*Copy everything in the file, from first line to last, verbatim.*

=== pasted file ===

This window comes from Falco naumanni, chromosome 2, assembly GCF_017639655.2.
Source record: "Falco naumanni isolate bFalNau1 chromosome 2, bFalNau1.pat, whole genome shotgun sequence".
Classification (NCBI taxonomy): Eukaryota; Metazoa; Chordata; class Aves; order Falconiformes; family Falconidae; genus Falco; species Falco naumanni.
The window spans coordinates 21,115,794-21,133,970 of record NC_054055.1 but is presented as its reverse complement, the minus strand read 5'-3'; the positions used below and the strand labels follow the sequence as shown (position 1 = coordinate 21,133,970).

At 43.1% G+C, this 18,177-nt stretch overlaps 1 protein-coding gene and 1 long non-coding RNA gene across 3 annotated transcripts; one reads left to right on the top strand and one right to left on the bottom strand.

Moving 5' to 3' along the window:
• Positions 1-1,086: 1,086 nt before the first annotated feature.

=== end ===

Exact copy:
This window comes from Falco naumanni, chromosome 2, assembly GCF_017639655.2.
Source record: "Falco naumanni isolate bFalNau1 chromosome 2, bFalNau1.pat, whole genome shotgun sequence".
Classification (NCBI taxonomy): Eukaryota; Metazoa; Chordata; class Aves; order Falconiformes; family Falconidae; genus Falco; species Falco naumanni.
The window spans coordinates 21,115,794-21,133,970 of record NC_054055.1 but is presented as its reverse complement, the minus strand read 5'-3'; the positions used below and the strand labels follow the sequence as shown (position 1 = coordinate 21,133,970).

At 43.1% G+C, this 18,177-nt stretch overlaps 1 protein-coding gene and 1 long non-coding RNA gene across 3 annotated transcripts; one reads left to right on the top strand and one right to left on the bottom strand.

Moving 5' to 3' along the window:
• Positions 1-1,086: 1,086 nt before the first annotated feature.